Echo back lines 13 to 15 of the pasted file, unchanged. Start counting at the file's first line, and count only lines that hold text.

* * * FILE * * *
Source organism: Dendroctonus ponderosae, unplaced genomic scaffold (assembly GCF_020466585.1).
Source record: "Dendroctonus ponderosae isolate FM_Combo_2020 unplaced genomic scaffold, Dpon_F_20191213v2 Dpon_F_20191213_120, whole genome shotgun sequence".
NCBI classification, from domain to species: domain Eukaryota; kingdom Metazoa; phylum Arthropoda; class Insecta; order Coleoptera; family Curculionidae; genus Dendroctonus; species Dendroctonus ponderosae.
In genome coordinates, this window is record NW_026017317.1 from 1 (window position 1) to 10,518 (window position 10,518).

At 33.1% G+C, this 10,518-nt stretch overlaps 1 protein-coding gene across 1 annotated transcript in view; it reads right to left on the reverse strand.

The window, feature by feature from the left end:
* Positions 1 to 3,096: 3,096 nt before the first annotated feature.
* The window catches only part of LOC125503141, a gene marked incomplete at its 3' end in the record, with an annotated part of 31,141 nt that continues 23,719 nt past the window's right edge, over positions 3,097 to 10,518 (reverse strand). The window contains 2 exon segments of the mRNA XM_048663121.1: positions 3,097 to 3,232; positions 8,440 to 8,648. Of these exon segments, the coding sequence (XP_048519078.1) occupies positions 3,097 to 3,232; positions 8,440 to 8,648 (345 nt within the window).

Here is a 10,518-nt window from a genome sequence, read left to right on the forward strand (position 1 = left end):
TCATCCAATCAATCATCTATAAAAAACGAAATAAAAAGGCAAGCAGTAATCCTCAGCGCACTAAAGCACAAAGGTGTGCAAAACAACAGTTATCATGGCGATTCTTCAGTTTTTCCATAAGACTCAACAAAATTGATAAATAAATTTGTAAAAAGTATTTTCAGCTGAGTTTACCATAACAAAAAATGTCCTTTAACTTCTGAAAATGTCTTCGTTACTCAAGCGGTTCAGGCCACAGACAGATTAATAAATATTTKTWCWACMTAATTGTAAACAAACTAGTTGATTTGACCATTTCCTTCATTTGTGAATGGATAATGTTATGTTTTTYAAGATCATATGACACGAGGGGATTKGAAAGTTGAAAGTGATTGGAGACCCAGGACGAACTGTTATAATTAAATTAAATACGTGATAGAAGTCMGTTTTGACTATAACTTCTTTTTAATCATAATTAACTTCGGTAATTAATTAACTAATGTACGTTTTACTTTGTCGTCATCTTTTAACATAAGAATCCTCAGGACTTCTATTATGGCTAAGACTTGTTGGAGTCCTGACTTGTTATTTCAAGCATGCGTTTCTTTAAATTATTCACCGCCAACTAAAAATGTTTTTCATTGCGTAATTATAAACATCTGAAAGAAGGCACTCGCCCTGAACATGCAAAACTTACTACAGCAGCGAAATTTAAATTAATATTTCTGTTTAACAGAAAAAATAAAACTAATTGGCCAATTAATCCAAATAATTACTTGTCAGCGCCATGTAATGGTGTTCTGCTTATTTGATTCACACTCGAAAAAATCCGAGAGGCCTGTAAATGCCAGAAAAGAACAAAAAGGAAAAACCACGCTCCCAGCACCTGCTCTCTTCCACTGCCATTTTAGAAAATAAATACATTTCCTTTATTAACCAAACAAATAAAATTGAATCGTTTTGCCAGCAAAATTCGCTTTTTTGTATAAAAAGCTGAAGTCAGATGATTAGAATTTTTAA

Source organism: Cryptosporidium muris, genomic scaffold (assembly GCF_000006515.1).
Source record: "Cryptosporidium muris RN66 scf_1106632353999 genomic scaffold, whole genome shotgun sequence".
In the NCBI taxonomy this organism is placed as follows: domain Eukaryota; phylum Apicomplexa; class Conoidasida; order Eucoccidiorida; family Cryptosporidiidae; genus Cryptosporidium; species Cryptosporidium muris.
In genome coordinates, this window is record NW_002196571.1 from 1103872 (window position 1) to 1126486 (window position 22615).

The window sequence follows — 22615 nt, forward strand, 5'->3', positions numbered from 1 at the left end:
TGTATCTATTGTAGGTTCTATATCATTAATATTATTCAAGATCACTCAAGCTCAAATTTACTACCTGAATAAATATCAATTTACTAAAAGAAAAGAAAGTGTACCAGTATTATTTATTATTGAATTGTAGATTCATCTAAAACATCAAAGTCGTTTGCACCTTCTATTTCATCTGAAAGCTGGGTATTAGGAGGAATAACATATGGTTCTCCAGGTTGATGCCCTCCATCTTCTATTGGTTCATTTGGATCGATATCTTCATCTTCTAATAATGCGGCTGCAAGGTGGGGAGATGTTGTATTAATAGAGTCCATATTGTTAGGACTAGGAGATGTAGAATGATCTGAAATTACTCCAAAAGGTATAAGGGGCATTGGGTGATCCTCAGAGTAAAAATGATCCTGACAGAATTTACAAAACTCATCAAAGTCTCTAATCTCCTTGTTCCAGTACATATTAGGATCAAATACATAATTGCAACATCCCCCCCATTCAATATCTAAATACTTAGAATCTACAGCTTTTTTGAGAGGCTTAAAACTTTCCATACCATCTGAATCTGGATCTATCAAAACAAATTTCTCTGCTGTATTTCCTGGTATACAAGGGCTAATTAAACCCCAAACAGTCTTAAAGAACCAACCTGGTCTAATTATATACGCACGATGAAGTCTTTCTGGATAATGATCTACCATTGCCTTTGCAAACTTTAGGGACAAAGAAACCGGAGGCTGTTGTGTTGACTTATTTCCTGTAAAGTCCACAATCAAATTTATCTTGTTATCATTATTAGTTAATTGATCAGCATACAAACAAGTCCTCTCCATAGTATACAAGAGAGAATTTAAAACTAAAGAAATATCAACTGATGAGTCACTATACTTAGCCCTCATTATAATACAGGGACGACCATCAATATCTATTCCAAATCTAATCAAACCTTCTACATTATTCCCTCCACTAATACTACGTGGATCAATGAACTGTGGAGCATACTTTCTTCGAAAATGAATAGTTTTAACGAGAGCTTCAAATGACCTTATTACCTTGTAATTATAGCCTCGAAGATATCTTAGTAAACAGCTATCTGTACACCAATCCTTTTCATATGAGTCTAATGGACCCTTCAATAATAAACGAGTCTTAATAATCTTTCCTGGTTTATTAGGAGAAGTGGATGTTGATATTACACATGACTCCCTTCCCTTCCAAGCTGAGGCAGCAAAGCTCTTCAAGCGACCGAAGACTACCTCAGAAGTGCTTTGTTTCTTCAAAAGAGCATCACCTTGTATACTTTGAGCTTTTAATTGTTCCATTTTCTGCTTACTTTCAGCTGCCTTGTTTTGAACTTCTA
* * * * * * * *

In the NCBI taxonomy this organism is placed as follows: domain Eukaryota; phylum Apicomplexa; class Conoidasida; order Eucoccidiorida; family Cryptosporidiidae; genus Cryptosporidium; species Cryptosporidium muris.
In genome coordinates, this window is record NW_002196571.1 from 1103872 (window position 1) to 1126486 (window position 22615).

The window sequence follows — 22615 nt, forward strand, 5'->3', positions numbered from 1 at the left end: